Tag Archives: cotton

But is it Kosher?

Last night, when I saw the news about the alleged presence of genetically modified cotton in 30% of H&M’s tested “organic” garments, I had some questions about genetically modified crops. I emailed my former professor, the food writer Fred Kaufman. 

I was thinking of “The Nucleotidal Wave,” a piece he wrote about visiting the UC Davis Plant Transformation Facility, where  he watched scientists shoot DNA at fruits and vegetables with a gun he described as a cross between a “1950s gas pump and a mini fridge.”

I assumed Fred would invoke some nucleotidal knowledge, but he actually sent me to “The Secret Ingredient,” a different, but no less entertaining, story he wrote for Harper’s about the kosher certification process, suggesting the kosher model might be applicable to GM cotton. I downloaded it from the sidebar of his website, and laughed out loud several times as I was reading it, but in the end I was a little troubled.


It seemed to me that the kosher certification process turned out to be a highly marketable myth based on little more than, well, faith.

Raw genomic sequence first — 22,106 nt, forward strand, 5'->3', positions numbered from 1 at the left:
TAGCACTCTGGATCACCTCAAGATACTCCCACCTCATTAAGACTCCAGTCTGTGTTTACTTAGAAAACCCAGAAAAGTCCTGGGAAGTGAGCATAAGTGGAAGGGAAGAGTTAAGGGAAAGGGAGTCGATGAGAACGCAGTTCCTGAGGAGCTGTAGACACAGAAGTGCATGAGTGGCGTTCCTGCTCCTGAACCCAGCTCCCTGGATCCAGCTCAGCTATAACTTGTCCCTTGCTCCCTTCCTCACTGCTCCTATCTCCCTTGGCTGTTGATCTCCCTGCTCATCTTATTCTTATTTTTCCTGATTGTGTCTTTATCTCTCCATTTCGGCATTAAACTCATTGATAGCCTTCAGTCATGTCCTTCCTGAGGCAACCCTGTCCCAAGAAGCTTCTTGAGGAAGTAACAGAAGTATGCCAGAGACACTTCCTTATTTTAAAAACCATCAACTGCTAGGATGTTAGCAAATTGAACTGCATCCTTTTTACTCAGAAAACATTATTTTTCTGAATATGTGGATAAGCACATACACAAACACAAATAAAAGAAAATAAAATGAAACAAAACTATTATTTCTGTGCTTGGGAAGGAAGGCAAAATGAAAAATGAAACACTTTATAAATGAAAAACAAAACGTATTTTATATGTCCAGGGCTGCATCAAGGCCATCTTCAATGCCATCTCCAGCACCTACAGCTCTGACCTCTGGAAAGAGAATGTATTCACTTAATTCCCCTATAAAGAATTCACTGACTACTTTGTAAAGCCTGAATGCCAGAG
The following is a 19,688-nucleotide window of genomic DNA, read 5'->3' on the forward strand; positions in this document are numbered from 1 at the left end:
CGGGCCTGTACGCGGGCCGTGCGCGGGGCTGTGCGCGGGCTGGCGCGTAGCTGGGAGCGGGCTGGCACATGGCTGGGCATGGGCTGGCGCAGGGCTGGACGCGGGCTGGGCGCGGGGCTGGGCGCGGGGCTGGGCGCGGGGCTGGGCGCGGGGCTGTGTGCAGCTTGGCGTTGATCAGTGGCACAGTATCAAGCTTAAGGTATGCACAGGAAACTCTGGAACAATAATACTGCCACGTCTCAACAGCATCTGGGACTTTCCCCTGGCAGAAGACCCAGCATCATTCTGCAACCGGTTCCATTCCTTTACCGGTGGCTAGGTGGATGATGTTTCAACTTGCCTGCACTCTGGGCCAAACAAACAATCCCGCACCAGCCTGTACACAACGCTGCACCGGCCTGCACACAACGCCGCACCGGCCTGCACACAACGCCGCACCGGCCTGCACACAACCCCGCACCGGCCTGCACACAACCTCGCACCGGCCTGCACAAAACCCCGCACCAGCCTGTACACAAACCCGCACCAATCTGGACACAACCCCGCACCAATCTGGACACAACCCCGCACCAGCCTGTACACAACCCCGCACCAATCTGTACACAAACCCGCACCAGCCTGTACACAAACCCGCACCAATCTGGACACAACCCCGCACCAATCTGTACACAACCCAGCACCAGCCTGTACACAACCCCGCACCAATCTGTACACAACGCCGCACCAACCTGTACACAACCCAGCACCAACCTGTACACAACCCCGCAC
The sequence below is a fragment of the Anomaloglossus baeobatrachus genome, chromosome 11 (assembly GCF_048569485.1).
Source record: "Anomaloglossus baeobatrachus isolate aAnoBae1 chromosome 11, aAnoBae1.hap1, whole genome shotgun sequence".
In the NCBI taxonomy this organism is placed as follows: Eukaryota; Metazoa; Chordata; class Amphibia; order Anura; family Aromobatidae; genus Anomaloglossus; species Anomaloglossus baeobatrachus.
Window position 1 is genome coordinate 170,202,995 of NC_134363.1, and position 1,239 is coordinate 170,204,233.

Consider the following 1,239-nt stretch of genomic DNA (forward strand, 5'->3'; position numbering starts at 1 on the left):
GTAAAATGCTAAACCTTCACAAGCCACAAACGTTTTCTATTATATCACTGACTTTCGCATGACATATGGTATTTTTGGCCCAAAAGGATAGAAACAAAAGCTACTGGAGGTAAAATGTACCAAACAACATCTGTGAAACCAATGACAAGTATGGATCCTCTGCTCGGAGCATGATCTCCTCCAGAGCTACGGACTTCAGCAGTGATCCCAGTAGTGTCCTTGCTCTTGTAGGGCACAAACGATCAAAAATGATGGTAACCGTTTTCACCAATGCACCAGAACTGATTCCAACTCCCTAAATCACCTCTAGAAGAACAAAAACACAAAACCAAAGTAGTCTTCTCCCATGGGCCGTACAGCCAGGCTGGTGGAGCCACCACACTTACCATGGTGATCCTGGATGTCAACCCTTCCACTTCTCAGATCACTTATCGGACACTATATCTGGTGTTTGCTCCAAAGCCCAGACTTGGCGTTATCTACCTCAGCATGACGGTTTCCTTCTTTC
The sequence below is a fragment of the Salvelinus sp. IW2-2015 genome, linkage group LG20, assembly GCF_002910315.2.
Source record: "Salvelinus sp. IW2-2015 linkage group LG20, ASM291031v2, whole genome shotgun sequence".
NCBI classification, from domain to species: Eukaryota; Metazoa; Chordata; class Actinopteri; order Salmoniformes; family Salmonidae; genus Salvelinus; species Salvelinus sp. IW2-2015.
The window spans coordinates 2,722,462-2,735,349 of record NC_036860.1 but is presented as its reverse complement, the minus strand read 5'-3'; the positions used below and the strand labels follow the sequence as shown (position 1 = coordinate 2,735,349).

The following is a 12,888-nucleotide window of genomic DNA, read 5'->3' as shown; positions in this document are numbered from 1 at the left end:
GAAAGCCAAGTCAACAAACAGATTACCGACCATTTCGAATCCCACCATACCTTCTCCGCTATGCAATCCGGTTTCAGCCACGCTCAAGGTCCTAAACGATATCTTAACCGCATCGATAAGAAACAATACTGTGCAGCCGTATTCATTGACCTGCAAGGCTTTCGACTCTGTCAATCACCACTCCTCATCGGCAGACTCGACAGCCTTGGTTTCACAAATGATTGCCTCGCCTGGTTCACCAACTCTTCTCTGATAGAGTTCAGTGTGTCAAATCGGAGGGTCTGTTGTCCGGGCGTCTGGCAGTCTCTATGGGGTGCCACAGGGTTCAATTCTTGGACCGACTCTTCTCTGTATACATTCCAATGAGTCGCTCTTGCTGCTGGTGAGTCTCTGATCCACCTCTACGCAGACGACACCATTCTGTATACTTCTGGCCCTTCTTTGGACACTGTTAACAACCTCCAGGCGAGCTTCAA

Then this morning I read Julie Roads‘ comment on my original post on the topic:

…and I also think that, like most things, organic was very special at first, but it’s become so mainstream that people are now using it as a buzzword – obviously – to sell. They’re selling organic out which basically sucks.

Same thing is happening with food. The flimsy rules around what can be labeled ‘organic’ or ‘natural’ or ‘all-natural’ will make your head feel like cauliflower. And that’s just not pretty.

In the end, what do we get? The destruction of trust and, sadly, we end up not caring as much about ‘going organic’ anymore – because we have no faith in what it stands for.

So while I’m not entirely sure if this is what Fred meant when he sent me to “The Secret Ingredient,” I think both he and Julie are right: a lot of this is about faith. 

We can’t go around testing our organic cotton clothing any more than we can taste whether our non-GMO grapes have been spliced with jellyfish DNA, or know for certain that our kosher Oreos are indeed kosher. Honestly, I still can’t quite figure out exactly what that means, much less what it’s worth.

But, as Julie wrote, it would be a shame for the manufacturers to sell out “organic” without even giving customers the chance to believe in it.